Furious Trump administration officials have hit out at Harvard University after students began a 'McCarthyist' petition to prevent them from spea
Furious Trump administration officials have hit out at Harvard University after students began a ‘McCarthyist’ petition to prevent them from speaking, teaching or visiting the university.
Students from Harvard’s Graduate School of Arts and Sciences drafted the petition which has enjoyed less support at the university’s Kennedy School of Government and Harvard Business School, according to Fox News, which suggested the opposition prompted a change of wording.
The document initially proposed an outright ban on Trump administration officials speaking, teaching or attending the university but now calls for such officials to be held ‘accountable’ before undertaking these roles, Fox News reported, citing ‘people with direct knowledge of the matter.’
A petition to prevent Trump administration officials from visiting Harvard University has sparked debate among students a week after it was drafted
‘A few other conservative students and I made the point that we can’t just target Republicans, that isn’t what the Kennedy School stands for,’ student Carter Estes told Fox Business.
He added that the university has hosted ‘a number of controversial guests over the years’ and said that any guidelines should ‘apply to every speaker, not single out Trump appointees.’
Despite opposition from some schools within the university, the revised petition was reportedly approved by students at the Harvard’s Medical School and Divinity School.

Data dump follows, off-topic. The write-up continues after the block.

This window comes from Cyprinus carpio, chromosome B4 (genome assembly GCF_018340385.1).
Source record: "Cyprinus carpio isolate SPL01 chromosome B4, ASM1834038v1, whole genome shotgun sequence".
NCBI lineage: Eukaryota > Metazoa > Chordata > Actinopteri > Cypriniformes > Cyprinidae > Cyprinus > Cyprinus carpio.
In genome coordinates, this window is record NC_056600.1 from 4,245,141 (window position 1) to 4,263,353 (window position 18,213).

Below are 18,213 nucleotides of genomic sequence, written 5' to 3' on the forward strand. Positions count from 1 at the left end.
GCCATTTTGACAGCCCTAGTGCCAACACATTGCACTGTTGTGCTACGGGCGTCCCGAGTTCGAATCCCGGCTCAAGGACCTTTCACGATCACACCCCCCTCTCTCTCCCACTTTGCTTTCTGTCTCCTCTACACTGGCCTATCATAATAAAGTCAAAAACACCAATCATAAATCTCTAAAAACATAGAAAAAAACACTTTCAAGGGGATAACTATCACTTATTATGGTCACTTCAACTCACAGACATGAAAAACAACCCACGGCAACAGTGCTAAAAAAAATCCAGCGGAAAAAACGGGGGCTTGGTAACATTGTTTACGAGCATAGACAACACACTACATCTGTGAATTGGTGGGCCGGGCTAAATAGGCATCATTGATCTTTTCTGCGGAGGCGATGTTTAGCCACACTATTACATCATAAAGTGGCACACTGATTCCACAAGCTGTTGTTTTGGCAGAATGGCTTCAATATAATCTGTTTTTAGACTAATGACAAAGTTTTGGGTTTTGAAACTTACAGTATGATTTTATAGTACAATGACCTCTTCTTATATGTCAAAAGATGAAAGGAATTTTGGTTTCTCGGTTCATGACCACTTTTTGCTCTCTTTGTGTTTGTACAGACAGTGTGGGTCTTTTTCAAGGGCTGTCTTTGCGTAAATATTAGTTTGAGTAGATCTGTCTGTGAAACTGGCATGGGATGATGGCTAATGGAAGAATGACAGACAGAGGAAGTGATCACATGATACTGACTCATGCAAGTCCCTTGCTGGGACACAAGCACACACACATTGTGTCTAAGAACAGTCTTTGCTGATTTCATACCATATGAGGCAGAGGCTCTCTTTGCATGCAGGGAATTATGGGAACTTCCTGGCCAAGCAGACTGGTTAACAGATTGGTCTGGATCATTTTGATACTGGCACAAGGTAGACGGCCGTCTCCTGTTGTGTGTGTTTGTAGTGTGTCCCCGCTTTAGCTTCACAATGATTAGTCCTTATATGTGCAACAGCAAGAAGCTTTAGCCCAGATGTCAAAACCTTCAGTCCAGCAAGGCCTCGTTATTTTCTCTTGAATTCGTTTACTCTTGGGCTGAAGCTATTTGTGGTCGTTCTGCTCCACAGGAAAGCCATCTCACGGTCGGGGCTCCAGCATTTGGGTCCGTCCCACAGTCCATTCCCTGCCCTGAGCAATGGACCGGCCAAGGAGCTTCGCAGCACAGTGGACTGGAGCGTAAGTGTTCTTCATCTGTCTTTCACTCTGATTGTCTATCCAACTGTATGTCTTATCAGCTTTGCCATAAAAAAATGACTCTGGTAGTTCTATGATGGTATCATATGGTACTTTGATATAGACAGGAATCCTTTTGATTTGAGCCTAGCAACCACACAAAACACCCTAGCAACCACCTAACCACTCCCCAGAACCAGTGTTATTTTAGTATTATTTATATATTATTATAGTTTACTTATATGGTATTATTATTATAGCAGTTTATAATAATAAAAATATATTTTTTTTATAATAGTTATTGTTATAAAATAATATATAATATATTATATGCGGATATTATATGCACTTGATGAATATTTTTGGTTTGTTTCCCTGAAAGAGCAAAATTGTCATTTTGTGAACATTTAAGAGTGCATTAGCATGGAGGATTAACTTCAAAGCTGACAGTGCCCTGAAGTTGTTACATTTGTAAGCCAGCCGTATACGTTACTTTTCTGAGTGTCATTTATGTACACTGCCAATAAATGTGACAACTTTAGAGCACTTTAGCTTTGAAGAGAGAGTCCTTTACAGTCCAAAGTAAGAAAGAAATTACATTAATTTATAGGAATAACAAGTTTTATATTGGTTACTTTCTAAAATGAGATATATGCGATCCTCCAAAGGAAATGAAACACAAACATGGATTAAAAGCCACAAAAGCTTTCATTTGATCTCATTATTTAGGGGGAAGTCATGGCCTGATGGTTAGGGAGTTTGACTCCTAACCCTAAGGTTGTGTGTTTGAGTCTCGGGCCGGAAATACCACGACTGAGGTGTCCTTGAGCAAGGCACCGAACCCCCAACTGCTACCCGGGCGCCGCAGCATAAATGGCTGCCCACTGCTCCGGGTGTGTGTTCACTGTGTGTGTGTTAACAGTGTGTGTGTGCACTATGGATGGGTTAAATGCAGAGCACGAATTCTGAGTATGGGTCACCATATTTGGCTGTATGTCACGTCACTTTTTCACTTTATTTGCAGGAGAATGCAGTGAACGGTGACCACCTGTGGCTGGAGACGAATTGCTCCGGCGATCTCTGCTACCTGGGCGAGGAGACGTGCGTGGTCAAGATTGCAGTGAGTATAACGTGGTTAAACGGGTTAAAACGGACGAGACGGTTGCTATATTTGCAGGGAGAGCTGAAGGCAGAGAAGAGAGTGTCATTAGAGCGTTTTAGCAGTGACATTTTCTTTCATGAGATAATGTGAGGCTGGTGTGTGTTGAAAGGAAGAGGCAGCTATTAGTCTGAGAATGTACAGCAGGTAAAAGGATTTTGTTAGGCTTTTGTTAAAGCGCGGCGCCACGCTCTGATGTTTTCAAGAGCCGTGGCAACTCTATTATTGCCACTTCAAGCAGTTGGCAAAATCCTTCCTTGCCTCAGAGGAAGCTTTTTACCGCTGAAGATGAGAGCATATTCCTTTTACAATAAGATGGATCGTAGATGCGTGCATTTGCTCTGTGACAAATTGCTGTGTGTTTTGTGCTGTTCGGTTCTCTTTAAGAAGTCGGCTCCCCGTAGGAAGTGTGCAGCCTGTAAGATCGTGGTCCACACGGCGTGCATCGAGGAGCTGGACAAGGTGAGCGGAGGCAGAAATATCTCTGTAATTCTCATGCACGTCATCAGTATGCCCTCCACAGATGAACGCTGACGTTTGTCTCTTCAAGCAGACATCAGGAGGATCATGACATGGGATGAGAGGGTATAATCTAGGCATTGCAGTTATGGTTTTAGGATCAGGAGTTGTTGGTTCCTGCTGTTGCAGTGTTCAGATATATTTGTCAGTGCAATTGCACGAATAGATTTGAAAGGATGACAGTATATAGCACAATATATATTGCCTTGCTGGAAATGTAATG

The petition comes as universities in the United States and elsewhere are grappling with warring expectations of those who want these centres of learning to be a ‘safe space’ and others who argue that challenging existing view points and encouraging debate is one of the main functions of a university.
Harvard told Fox News it is aware of the petition but had no further comment.
Students from Harvard’s Graduate School of Arts and Sciences drafted the petition which has enjoyed less support at the university’s Kennedy School of Government and Harvard Business School, according to Fox News
For the petition to be enacted, student councils from each school need to vote on the measure. It would then be sent to school administrators who would make the final decision on whether to make it school policy.
For the petition to be enacted, student councils from each school need to vote on the measure, Fox reported.
It would then be sent to school administrators who would make the final decision on whether to make it school policy.
Alan Dershowitz, the Felix Frankfurter Professor of Law Emeritus at Harvard Law School described the petition as ‘new McCarthyism’.
The lawyer, who was part of President Donald Trump’s legal team during his Senate impeachment trial, told Fox Business that he would ‘challenge any ban’.
He added that if the petition was approved he would represent pro-bono any Trump official seeking to visit the campus.
Dershowitz has defended a number of high-profile clients including convicted sex offender Jeffrey Epstein.
The lawyer helped negotiate a controversial agreement in 2006 that saw Epstein serve just 13 months in prison, much of which was spent on ‘work release’ elsewhere, after he was indicted by the FBI.
Lawyer Alan Dershowitz has offered to represent Trump officials wishing to engage with the university on a pro-bono basis
White House Press Secretary Kayleigh McEnany (left) – herself a Harvard Law graduate – has said she hoped the school administrators would quash the petition
White House Press Secretary Kayleigh McEnany – herself a Harvard Law graduate – said she hoped the school administrators would quash the petition.
‘Academic communities should be bastions of free speech. I will happily walk back on campus and challenge this,’ she said.
Republican Senator from Nebraska Ben Sasse echoed McEnany’s comments, saying:
‘Universities not only shouldn’t be afraid of free and open debate – they should welcome it. The whole point of education is to engage ideas you didn’t already hold.’
Sass, who was once the president of Midland University, likened the students behind the petition to ‘ideological extremists’ who ‘aren’t willing to hear their opponents out,’ describing such behaviour as ‘cowardly.’
‘Many principled liberal professors are adults who know that healthy institutions don’t give in to temper tantrums,’ he said.
‘Let’s hope some of them stand up.’